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This article is about the municipality in Punjab, India. For its namesake district, see Rupnagar district. For the village in Nepal, see Rupnagar, Nepal.
Archeological Site and Historical City
Gurdwara Sahib in Rupnagar
Gurdwara Sahib in Rupnagar
Nickname(s): Ropar
Coordinates: 30°57′59″N 76°31′59″E / 30.9664°N 76.5331°E / 30.9664; 76.5331Coordinates: 30°57′59″N 76°31′59″E / 30.9664°N 76.5331°E / 30.9664; 76.5331
Country India
State Punjab
District Rupnagar
 • Type municipal council
 • Body Ropar MC
Elevation 262 m (860 ft)
Population (2001)
 • Total 48,165
 • Official Punjabi
Time zone IST (UTC+5:30)
PIN 140 001
Telephone code 91-1881
Vehicle registration PB 12

Rupnagar (Punjabi: ਰੂਪਨਗਰ), also spelled Ropar or Rupar, is a city and a municipal council in Rupnagar district in the Indian state of Punjab. Ropar is a newly created fifth "Divisional Headquarters" of Punjab comprising Ropar, Mohali, and its adjoining districts. The ancient town of Rupnagar is said to have been named by a Raja called Rokeshar, who ruled during the 11th century and named it after his son Rup Sen. It is also one of the bigger sites belonging to the Indus Valley Civilization.

Ropar—witness to Indus Valley Civilization[edit]

Ropar is one of the major Indus Valley civilization sites. It is situated on a high ancient mound overlaying the Shiwalik (also spelt Sivalik) deposition[1] on the left bank of the river Satluj where it emerges into the plains. It has yielded a sequence of six cultural periods or phases with some breaks from Harappan times to the present day. The excavations were carried out by Dr. Y.D. Sharma of the Archaeological Survey of India.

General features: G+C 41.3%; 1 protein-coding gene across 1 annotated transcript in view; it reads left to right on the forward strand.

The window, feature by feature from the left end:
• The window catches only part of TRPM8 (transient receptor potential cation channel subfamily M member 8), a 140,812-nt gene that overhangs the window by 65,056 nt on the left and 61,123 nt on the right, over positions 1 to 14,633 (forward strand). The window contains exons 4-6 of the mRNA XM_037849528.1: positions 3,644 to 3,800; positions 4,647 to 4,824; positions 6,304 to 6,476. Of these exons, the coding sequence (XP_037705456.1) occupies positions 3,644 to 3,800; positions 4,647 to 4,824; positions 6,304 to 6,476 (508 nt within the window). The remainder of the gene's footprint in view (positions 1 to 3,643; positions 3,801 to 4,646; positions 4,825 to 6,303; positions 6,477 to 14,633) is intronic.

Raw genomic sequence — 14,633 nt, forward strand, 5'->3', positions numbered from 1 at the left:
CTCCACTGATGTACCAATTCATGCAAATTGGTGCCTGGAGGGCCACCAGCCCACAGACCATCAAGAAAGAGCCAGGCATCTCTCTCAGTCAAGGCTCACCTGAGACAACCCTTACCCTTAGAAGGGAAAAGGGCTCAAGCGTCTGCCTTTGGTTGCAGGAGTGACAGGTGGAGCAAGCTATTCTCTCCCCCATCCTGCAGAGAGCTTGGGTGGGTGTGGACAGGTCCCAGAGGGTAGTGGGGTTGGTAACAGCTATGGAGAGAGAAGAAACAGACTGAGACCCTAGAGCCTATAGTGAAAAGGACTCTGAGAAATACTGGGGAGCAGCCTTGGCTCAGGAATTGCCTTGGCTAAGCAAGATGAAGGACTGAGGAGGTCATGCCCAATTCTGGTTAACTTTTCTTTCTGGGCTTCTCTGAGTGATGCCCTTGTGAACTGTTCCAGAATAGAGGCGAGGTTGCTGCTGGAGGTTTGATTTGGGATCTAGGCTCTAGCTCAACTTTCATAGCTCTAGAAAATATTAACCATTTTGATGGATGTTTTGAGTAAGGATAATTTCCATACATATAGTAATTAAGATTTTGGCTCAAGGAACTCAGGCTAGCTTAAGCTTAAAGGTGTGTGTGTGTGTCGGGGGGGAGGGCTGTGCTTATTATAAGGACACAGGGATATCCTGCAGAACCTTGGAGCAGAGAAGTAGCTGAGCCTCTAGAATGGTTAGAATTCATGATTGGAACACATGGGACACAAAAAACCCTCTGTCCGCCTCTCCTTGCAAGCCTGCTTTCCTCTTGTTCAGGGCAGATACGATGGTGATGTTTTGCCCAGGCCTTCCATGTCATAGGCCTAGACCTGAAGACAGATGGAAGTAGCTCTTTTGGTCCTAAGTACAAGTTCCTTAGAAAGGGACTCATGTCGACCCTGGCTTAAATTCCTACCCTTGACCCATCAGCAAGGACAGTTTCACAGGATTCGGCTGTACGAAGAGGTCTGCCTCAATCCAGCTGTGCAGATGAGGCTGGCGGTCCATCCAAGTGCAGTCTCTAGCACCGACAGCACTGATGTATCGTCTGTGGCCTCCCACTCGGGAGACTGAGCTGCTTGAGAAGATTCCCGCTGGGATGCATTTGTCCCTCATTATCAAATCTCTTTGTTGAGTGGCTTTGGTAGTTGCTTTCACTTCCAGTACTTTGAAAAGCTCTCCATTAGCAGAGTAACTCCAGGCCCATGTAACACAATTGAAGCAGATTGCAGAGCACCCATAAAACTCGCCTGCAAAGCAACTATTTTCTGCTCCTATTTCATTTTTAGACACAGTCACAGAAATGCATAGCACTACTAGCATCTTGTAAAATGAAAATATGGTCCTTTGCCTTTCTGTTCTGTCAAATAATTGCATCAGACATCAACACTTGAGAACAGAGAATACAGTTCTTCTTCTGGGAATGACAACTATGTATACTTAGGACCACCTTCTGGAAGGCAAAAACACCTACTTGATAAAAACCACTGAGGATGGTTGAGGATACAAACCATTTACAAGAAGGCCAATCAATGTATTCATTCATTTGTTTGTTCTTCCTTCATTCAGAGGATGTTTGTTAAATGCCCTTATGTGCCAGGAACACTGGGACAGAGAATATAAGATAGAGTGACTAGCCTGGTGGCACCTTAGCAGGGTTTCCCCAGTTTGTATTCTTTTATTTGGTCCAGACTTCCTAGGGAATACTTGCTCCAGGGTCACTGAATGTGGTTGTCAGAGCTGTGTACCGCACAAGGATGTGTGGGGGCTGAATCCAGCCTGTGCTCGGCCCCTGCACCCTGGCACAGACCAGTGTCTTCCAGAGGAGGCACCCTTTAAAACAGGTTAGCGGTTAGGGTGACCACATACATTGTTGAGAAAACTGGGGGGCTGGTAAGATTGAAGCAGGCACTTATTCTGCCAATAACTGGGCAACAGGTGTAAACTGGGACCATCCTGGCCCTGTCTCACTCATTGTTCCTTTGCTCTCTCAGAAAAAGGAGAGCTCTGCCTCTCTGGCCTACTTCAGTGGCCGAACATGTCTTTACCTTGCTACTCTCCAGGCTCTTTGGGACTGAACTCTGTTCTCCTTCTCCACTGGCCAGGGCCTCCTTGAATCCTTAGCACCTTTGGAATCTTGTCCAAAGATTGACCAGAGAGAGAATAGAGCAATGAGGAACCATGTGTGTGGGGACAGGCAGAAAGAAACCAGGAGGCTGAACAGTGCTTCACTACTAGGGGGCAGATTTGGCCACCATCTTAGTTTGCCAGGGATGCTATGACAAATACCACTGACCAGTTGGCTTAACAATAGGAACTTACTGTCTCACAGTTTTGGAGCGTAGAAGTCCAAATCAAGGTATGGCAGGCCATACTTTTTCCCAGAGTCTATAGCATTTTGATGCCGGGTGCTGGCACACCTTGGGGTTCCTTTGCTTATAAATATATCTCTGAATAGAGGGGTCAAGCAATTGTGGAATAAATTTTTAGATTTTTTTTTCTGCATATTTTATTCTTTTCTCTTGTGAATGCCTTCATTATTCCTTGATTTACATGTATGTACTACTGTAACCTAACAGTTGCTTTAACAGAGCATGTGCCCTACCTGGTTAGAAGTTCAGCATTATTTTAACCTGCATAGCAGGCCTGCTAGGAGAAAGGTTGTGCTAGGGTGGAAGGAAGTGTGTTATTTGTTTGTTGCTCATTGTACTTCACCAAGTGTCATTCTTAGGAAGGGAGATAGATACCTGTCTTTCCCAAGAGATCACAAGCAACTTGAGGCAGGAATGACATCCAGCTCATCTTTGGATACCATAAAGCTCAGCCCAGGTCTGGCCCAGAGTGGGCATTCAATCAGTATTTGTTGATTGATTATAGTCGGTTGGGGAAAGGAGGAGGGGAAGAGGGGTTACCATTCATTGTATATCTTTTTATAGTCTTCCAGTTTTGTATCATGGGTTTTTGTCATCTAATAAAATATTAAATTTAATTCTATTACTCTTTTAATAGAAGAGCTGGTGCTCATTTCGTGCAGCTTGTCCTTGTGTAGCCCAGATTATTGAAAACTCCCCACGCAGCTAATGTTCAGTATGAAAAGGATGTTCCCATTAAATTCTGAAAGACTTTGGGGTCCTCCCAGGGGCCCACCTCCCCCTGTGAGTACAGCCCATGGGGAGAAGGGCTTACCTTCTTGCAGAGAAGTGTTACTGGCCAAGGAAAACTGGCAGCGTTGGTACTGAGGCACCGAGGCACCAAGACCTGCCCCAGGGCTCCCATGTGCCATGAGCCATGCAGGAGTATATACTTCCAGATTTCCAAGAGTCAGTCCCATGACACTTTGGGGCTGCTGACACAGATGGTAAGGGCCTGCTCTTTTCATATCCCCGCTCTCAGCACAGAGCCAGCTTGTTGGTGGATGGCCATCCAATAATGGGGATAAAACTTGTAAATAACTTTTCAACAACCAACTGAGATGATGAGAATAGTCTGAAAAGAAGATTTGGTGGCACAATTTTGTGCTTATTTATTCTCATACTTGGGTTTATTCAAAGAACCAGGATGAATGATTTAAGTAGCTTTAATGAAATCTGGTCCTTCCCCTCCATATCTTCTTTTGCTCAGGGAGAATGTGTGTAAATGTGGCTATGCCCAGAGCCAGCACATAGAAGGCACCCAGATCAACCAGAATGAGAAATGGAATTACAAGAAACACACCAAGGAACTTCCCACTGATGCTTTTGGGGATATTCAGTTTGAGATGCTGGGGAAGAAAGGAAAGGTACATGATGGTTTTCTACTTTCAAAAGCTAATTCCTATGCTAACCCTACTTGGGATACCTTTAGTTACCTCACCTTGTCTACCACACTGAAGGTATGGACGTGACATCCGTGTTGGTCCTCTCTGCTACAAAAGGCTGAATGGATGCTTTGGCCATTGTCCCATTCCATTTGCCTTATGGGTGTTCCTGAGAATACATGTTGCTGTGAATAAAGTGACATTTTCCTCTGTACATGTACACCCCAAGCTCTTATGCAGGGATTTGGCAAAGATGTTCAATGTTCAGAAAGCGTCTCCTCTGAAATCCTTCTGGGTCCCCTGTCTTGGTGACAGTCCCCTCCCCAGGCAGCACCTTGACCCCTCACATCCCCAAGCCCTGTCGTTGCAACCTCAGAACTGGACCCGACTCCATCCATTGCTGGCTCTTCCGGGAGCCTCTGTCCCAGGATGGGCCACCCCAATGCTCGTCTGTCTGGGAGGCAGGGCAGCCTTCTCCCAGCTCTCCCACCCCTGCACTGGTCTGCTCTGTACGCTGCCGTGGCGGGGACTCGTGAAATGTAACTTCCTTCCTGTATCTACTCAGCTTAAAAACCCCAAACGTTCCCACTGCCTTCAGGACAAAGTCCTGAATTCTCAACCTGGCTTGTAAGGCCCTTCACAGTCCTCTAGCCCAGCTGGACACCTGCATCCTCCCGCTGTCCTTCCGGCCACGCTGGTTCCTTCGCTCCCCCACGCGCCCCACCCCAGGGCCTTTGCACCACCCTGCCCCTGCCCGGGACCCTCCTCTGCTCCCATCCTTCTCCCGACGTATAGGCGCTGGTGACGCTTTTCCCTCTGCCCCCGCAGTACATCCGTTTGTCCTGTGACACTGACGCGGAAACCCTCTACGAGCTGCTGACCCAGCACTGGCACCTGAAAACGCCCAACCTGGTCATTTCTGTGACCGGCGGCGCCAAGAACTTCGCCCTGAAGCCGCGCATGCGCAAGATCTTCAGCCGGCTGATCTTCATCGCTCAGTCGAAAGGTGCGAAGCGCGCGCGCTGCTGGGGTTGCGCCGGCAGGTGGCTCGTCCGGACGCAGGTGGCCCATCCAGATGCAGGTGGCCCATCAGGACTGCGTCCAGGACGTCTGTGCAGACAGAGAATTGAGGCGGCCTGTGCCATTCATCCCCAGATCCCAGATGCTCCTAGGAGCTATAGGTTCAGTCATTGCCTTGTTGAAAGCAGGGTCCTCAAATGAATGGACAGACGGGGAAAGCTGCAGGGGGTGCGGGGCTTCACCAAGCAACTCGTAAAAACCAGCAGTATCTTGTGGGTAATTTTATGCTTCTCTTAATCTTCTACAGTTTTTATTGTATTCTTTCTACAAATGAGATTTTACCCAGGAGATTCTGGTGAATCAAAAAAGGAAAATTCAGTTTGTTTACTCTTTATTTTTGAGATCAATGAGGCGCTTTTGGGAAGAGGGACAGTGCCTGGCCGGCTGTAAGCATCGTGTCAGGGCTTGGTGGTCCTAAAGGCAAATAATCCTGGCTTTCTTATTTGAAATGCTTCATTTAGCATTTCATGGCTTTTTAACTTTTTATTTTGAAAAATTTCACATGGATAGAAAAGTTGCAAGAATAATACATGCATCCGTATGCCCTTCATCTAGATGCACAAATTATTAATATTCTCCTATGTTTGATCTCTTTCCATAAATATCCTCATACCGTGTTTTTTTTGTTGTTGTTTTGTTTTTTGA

Period I[edit]

At Ropar excavations at the lowest levels yielded Harappan traits belonging to Period 1. Findings include a steatite seal with Indus script probably used for trading goods, impressions of seals on a terracotta lump of burnt clay, chert blades, copper implements, terracotta beads and bangles and typical standardised pottery of the Indus Valley civilization.

The earliest houses at Ropar were built with river pebbles available in abundance but soon they made use of cut slabs of lime with the same ratio of 4:2:1. Sun baked bricks were sometimes used in the foundations. Houses were built to suit climatic conditions. Walls were plastered with water repelling sticky clay. In the north, flat roofs were common but deep-pitched roofs were used along the west coast—Bengal and Assam—due to heavy rainfall.

The dead were buried with the head generally to the north and with funerary vessels as unearthed in cemetery R-37 at Harappa (near Sahiwal, Punjab, Pakistan).